The most original retrofit to Star Trek in the new film is a sidekick for Scotty. This igneous-headed, onyx-eyed dwarf serves some purpose, I'm sure, purloining cask malt whisky perhaps. Lacking any clear function beyond being so ugly it's cute, the little guy has become my poster alien for what is wrong with the movie: the creative minds rebooting this classic science fiction series have done everything they can to make Star Trek so much like other action-adventures in space that it is nearly indistinguishable. Misunderstood young hero with a destiny to fulfill? Claustrophobic fisticuffs, zany pratfalls, menacing CGI-beasts and epic explosions in space? All of these and much more can be enjoyed at a theatre near you.
Don't misunderstand: we're talking about a very entertaining couple of hours, made even moreso at an IMAX cinedome. This is a spectacular adventure. When you emerge, it might trouble your thoughts a moment to remember what the movie was -Star What? It not only shares several tropes with Star Wars but piques crowds not necessarily inclined toward scifi with hyper-action that owes more to the Bourne Identity series than any other.
Let's talk about what has made Star Trek work in the past. Do you know anyone that doesn't hold Star Trek II: The Wrath of Khan as the peak achievement of the series? This is assuming, of course, that you know people who care that much about Star Trek. What makes it stick? Literate script and a memorable villain are two qualities that leap to mind. Jump ahead and consider the villain of Star Trek (which is not numbered or sub-headed), a Romulan with a huge grudge who meets his fate gaping at a flash of light. Really? Compare this with Khan, who dies creating a new planet and quoting Melville. Then again, don't bother -because there is no comparison.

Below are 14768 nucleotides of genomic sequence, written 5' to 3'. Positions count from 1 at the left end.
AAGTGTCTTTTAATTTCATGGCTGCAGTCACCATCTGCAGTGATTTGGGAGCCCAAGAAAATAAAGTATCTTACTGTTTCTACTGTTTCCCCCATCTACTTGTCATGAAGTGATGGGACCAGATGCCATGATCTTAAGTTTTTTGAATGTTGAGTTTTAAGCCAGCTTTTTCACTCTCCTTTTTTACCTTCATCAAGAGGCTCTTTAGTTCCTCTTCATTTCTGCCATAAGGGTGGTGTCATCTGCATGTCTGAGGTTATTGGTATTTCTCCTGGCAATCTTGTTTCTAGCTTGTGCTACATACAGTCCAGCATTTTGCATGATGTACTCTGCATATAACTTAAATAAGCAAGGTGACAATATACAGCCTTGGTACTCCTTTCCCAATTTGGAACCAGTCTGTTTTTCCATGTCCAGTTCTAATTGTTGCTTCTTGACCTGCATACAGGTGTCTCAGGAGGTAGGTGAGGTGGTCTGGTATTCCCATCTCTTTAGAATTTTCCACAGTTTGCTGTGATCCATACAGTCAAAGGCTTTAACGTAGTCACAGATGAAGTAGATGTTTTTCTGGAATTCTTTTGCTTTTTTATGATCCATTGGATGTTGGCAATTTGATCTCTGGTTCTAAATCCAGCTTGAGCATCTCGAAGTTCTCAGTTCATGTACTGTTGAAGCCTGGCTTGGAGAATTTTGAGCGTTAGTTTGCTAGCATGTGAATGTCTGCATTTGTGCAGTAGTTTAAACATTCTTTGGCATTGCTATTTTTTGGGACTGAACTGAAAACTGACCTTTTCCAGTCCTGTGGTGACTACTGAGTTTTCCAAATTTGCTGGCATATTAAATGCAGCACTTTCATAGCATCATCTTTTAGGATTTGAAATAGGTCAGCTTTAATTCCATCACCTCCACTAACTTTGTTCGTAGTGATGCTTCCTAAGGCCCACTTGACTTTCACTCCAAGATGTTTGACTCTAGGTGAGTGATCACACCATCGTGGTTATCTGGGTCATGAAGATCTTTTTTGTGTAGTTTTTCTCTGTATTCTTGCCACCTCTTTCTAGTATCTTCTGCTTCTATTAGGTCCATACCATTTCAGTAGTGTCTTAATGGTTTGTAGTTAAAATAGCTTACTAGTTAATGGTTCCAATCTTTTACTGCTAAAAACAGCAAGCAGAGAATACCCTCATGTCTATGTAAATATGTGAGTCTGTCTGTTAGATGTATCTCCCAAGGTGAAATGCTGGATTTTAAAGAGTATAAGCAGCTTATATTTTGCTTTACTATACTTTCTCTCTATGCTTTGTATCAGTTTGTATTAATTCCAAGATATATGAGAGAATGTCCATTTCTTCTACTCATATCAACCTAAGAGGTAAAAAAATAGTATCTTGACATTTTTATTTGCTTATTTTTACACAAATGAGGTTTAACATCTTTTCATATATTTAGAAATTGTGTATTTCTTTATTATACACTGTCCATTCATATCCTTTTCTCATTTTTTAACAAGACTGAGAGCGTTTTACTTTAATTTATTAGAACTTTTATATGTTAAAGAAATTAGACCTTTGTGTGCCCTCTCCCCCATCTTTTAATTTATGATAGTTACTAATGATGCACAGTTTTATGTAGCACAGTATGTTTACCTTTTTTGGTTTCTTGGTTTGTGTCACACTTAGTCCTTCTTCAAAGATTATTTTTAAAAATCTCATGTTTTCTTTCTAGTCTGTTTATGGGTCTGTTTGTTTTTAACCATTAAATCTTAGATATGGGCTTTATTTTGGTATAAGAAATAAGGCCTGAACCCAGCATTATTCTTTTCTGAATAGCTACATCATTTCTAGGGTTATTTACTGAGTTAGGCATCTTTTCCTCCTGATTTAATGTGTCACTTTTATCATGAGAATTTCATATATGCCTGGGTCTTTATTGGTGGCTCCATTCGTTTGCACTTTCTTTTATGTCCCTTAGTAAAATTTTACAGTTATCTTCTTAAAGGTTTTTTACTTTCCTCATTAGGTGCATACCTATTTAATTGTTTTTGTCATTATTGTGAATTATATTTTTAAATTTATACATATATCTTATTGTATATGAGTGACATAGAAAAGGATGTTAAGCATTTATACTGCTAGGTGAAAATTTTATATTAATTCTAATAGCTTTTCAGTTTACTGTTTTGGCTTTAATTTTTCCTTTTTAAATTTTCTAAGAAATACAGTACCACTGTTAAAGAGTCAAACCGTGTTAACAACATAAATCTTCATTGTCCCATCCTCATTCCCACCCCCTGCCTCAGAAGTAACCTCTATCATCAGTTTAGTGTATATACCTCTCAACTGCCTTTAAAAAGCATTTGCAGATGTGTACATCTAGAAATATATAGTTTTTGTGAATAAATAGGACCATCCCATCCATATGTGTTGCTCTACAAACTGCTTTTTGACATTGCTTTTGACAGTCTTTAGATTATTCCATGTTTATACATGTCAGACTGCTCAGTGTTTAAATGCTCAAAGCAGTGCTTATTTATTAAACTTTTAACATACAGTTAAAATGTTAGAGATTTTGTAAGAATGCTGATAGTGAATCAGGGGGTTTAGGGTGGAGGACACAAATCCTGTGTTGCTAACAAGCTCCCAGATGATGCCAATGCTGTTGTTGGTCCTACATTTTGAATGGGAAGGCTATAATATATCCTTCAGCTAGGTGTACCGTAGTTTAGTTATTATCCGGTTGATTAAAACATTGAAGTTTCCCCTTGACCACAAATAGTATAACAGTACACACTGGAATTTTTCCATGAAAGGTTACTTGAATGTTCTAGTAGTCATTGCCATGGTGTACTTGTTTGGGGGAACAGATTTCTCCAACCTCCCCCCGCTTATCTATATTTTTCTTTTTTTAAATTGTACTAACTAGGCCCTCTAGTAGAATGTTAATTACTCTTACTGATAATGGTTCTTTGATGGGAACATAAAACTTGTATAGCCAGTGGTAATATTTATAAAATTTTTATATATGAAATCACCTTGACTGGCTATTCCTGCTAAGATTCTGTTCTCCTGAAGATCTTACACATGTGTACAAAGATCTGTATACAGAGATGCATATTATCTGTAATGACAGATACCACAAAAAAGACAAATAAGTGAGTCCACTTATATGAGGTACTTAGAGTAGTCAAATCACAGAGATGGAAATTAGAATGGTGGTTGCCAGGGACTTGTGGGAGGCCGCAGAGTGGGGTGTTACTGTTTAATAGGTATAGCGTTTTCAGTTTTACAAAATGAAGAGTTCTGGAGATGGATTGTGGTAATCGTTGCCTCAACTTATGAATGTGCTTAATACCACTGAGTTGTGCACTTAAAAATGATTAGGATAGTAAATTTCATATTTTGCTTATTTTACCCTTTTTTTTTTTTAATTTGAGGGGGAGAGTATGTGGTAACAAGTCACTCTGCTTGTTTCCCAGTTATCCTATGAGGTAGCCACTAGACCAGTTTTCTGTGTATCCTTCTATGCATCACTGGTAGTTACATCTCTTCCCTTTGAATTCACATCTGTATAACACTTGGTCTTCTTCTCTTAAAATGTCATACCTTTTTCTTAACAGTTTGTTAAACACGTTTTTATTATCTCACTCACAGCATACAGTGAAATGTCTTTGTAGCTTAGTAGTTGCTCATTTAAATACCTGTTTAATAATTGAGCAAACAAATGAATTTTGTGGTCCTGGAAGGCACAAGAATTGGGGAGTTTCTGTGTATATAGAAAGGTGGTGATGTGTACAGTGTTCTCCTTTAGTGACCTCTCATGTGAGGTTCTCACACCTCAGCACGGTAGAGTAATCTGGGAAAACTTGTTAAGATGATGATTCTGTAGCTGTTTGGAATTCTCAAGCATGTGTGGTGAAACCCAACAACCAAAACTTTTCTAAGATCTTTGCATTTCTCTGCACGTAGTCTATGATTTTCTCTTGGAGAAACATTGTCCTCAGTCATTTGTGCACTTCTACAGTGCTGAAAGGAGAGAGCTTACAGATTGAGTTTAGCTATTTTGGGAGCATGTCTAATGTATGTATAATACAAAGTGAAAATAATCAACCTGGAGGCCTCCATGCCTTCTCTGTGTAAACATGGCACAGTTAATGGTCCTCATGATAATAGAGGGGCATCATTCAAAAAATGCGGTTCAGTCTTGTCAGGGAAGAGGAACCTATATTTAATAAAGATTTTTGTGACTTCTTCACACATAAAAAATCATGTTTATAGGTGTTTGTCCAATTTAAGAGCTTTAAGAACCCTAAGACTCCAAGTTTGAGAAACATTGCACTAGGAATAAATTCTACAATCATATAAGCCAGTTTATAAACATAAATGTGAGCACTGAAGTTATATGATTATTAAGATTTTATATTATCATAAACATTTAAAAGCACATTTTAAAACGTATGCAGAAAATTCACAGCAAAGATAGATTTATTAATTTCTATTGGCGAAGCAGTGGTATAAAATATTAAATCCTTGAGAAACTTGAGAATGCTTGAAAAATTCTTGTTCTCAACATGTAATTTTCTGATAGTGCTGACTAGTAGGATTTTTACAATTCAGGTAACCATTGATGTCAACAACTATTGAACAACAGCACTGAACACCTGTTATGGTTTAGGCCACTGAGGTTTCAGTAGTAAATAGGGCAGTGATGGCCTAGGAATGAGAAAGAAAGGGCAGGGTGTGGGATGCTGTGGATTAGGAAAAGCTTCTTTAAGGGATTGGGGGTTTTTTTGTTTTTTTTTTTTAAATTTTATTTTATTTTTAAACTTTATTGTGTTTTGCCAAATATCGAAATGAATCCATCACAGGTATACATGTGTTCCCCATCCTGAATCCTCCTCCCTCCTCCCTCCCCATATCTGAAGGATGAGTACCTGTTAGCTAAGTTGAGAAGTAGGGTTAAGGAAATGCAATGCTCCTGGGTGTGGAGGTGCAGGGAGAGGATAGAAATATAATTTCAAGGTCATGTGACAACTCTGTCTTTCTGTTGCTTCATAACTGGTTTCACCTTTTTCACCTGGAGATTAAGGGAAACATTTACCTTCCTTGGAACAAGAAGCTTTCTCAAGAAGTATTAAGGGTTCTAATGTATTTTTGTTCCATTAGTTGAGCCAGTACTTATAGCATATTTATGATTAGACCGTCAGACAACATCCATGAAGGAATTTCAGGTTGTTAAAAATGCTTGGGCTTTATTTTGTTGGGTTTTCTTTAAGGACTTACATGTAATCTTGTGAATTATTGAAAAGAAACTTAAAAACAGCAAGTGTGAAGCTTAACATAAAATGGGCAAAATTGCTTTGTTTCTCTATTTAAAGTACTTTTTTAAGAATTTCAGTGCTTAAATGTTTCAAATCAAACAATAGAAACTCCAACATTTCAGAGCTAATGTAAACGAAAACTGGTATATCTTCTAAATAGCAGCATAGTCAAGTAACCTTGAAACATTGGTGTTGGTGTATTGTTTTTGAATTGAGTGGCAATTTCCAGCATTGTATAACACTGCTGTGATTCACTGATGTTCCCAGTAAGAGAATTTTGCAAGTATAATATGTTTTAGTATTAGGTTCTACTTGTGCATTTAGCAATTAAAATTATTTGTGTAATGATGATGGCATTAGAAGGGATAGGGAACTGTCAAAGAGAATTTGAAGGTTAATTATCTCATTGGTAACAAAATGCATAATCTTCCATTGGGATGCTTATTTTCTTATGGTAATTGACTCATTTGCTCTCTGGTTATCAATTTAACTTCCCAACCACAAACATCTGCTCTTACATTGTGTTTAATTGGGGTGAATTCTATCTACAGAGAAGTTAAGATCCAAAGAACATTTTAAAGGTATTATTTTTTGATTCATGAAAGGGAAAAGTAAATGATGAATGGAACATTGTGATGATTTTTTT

I don't mean to compare Star Trek with older episodes so much as hold it up to scifi greats in general. The second Star Trek film (I'm weird and prefer the first) holds up to, say, the second Star Wars film, The Empire Strikes Back, which is arguably one of the finest scifi films there is; it isn't laughed off the screen if 2001 or Blade Runner are mentioned, and not merely because it has a great villain. It has substance and leaves us with something more. What Star Trek leaves me with is a homogeneized afterglow indistinguishable from many other action-oriented movies I've seen in the last few years. Don't hate me if I'm looking for something more!
The basis of science fiction is to explore unknown territory rather than repeat what has come before or strive to resemble other presentations of familiar narratives. The best example of this is Dune. It's space opera, yes; it's a recycled messiah myth, yes; it's a philosophic tractate on the nature of reality... well, yes, and isn't that all at once wonderful and strange? It breaches the limits of our expectations and takes us where we never imagined we could ever go. This to me is the essence of what makes great science fiction, which more than any other genre has the potential to show new ways of thinking, feeling, and experiencing what is beautiful about life.
I was entertained by Star Trek, and for a popcorn matinee that is sufficient. For science fiction it is retrograde in more than its recreation of what came before; that it strives mightily to be another blockbuster entertainment and fails to astonish or take any chances at all is what disappoints. We need more than a rock-noggined sidekick to tell this one apart, but sadly that's all we get.